As Buhari overhauls security architecture…
This week, President Muhammadu Buhari revealed his plan to overhaul the country’s security architecture to address the worsening security situation in the country.
The president has good reasons, of course, because in Nigeria today, the security situation is deplorable, and it appears that not much is being done by the authorities to better it.
On the other hand, huge amount of resources are being spent by the Buhari-led administration on the military to fight crime and criminals, especially Boko Haram insurgents and bandits in the northern part of the country.
Rightly so, too, in order to stress readiness of his administration to improve the situation of security, the president, for the second time in about a month, spoke through the National Security Adviser (NSA) Mr Babagana Monguno, soon after a meeting he had with members of the National Security Council.
Monguno said the president directed heads of security agencies to rejig their strategies thus: “The president emphasised to the security chiefs that their best is not good enough for the country and its people. You are doing your best, as far as I am concerned, but there is still a lot more to be done. I am more concerned about the promise we made to the larger Nigerian society and I am ordering an immediate re-engineering of the entire security apparatus…we must rejig our strategies, both in terms of operations and intelligence, we must rejig our strategy to prevent further catastrophe.”
Without mincing of words, he told the service chiefs that they must bear in mind that the present administrations owes Nigerians a duty to secure the country and its people. Though the administration is committed to battling corruption and improving the economy, particularly in this COVID-19 pandemic era, the president said these objectives would remain unrealised without, first, securing the nation.
The importance of security to the economic well-being of a country and its citizens was, in fact, amply highlighted by a former American secretary of defence, Robert McNamara, when he stated that security is development and development is security. This means without security there cannot be any development.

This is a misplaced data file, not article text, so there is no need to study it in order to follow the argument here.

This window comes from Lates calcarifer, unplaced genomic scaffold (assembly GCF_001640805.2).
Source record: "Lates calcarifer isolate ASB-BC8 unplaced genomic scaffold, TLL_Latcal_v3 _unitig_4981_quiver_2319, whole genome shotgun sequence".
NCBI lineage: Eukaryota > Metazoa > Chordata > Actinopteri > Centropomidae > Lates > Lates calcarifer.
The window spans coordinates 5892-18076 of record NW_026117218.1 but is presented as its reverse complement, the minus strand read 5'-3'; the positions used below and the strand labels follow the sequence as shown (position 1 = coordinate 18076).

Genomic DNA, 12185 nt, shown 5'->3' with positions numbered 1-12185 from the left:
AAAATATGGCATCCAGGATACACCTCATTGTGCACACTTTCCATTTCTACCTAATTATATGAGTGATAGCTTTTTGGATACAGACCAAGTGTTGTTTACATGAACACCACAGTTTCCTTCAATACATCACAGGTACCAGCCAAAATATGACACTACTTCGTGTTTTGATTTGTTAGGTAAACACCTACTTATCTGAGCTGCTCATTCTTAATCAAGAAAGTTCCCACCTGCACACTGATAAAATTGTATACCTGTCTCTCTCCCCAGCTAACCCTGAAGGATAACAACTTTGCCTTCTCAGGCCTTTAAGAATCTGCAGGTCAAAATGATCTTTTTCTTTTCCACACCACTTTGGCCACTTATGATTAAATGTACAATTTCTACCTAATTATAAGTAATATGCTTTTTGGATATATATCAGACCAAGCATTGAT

Hence, on that note, the president cannot be more assertive. Security is an encompassing phenomenon that is paramount to individuals, entities, communities and even countries. Security deals with self-preservation which is the first law of existence.
Security implies a stable, relatively predicable environment in which individuals or group of individuals may pursue their objectives without disruption, harm or danger and without fear of disturbance or injury.
Rightly, too, security is the aggregation of the security interest of all individuals, communities, ethnic groups, political entities and institutions which inhabit the territory of Nigeria.
Therefore, these are the constituencies that the president referred to when he said he owes an obligation to safeguard the country. Indeed, it is gratifying to observe that the president attaches paramount importance to safety, security and the prosperity of individuals and institutions within Nigeria.
However, inspite of the urgent need to improve the country’s security, it should be agreed by all that no matter how endowed and organised a country is militarily, it impossible for it to be totally free of security challenges.
In fact, to a very large extent, the security challenges countries contend with are inextricably linked with their history, culture, social structure and economic conditions.
Hence, in order to tackle the country’s security challenges, Nigerians should appreciate the fact that security agencies alone cannot engender, protect, promote and project the peace needed by the country.
Everybody has a role to play to enhance national security, and security is, and it should be, everybody’s business. We all should redouble our efforts at nation-building, take a hard look at the root causes of the current problems in order to find lasting solutions.